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Toolbox Talk: Top-Notch Trenching & Shoring Safety

By February 18, 2020 June 16th, 2020 No Comments

A trench is a narrow channel that is deeper than it is wide, made below the surface of the ground. A trench can be up to 15 feet wide. Trenching is recognized as one of the most hazardous construction activities. The greatest risk is a cave-in. Even a small job can present serious safety hazards. The key to preventing this type of accident is good planning.

Each year trenching cave-ins result in more than 5,000 serious injuries and 100 deaths in the United States.

Trenches are needed for the installation and repair of utility lines, water and sewer lines, television cable, to build roads, and many other uses. Anyone whose work requires them to work in or around a trench should be aware of the hazards so they are not involved in or cause an accident to happen.

REQUIREMENTS FOR ALL EXCAVATIONS

  • A utility locate must be conducted prior to the start of any excavation. Call 811.
  • All employees working in an excavation must receive initial training
  • A competent person must be clearly identified for all excavations. This person must be knowledgeable in assessing soil conditions, the use of protective systems, and WISHA/OSHA requirements.
  •  The daily trenching/excavation log must be completed, and a copy must remain on site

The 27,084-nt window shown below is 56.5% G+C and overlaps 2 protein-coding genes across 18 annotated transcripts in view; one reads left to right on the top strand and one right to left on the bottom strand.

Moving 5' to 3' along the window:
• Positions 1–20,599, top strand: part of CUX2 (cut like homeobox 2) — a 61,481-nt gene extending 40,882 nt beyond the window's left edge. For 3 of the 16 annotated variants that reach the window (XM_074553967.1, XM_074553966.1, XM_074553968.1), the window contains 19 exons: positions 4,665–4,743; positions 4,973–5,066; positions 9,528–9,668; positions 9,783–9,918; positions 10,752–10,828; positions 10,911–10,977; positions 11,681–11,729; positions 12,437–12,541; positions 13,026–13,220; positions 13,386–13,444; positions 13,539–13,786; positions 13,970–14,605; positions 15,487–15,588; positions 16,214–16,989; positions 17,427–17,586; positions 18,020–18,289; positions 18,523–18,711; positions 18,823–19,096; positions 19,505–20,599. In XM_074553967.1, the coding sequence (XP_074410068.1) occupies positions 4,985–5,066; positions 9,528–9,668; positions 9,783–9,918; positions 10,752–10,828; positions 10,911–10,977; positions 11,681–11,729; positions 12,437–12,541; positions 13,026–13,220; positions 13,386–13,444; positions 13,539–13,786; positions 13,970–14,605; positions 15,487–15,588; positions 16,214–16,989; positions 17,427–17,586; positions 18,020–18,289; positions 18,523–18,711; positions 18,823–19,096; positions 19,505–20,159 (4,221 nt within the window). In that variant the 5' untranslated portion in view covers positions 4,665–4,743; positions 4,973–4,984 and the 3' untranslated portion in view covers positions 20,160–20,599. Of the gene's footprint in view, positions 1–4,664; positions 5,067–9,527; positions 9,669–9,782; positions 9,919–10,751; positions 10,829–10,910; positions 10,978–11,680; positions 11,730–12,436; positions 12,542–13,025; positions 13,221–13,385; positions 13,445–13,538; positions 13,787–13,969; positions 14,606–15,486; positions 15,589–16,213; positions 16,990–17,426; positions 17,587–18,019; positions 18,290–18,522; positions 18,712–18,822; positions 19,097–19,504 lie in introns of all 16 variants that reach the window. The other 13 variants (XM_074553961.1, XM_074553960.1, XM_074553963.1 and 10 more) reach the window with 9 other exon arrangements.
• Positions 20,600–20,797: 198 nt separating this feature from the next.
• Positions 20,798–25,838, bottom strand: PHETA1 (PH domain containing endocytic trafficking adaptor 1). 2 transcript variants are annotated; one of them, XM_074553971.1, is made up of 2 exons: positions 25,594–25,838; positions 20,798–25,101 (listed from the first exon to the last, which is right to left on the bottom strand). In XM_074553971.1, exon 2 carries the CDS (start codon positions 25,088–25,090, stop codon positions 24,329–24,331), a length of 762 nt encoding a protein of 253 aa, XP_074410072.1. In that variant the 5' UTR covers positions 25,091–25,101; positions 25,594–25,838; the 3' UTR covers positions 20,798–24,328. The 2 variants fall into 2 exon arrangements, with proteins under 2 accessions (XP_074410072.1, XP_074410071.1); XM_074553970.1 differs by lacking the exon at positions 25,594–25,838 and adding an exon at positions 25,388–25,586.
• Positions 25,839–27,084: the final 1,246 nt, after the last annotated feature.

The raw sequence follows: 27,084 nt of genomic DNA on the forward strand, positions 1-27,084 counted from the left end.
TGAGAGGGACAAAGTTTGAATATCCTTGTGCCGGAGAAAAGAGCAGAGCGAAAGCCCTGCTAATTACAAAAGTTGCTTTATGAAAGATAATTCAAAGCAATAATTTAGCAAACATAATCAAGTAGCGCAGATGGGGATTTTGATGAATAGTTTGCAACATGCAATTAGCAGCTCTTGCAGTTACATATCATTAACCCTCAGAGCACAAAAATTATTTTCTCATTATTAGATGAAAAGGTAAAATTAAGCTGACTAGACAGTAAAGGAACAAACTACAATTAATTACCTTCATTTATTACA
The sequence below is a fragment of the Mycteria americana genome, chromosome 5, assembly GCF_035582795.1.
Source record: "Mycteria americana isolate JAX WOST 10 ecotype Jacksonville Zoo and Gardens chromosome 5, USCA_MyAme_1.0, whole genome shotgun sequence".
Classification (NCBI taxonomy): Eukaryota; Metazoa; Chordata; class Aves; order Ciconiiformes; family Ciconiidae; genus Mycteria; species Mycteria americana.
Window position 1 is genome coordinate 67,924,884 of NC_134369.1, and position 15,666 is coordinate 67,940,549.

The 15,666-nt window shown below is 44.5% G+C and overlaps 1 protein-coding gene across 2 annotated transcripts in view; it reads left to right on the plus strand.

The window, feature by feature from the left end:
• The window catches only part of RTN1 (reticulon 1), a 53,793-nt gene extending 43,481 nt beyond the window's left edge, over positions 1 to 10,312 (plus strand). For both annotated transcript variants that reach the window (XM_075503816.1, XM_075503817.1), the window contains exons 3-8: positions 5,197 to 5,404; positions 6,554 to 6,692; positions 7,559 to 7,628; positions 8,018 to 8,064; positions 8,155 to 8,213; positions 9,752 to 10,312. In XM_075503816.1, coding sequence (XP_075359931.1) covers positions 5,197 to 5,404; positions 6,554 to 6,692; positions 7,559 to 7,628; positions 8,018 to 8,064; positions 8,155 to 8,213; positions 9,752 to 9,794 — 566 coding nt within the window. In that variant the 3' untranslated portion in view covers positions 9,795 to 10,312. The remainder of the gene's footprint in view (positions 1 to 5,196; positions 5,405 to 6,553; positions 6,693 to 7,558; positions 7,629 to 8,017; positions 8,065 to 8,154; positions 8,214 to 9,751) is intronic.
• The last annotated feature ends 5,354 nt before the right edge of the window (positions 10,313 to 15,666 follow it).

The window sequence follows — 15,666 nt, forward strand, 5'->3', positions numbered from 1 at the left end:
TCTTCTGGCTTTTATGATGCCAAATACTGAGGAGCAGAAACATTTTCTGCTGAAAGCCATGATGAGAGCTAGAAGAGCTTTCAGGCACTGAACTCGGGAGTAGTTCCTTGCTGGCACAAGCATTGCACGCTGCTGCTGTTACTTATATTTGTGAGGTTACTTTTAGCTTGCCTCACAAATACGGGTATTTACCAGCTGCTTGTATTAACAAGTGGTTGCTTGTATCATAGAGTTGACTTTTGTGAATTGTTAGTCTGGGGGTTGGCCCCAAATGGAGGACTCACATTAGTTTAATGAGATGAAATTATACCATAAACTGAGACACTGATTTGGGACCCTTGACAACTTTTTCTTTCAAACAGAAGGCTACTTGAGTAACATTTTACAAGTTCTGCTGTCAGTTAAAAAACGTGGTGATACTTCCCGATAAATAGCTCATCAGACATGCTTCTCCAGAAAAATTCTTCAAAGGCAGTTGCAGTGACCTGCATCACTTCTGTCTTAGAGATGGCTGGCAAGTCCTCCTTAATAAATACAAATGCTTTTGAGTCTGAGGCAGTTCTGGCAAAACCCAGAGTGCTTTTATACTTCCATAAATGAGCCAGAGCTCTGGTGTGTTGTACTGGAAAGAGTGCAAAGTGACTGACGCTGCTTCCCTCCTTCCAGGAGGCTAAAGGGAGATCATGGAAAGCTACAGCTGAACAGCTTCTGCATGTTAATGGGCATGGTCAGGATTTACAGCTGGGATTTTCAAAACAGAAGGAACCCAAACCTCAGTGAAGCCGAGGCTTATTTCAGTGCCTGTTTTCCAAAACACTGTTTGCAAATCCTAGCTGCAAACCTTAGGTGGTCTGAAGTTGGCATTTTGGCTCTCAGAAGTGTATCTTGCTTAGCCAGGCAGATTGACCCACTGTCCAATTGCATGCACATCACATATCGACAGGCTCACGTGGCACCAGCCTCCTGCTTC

•  The soil type must be identified by the competent person on site:
    • Type A – clay, silty clay, sandy clay, clay loam and cemented soils (hardpan)
    • Type B – angular gravel, silt, silt loam, and sandy loam
    • Type C – gravel, sand, and loamy sand

  • Excavated material must be placed at least two feet from the edge of any excavation
  • Precautions must be taken to ensure vibrating equipment/vehicular traffic does not cause a cave-in
  • No employee shall enter an excavation that contains standing or seeping water
  • Access (ladder/ramp) must be provided and located so no worker must travel more than 25 feet to exit.
  • Employees at the edge of an excavation 10 feet or more in depth shall be protected from falling
  • If conditions change in or around the excavation, employees must exit the excavation and a competent person must re-inspect and give approval for employees to re-enter

EXCAVATIONS FIVE FEET OR GREATER IN DEPTH

  • Sloping, benching, or other approved cave-in protection systems must be utilized
  • Trench boxes/shoring must be a designed and approved system
  • The trench box should extend at least 18 inches above the surrounding ground surface
  • Excavations greater than 20 feet must be designed by an engineer

Remember, safety is your best tool!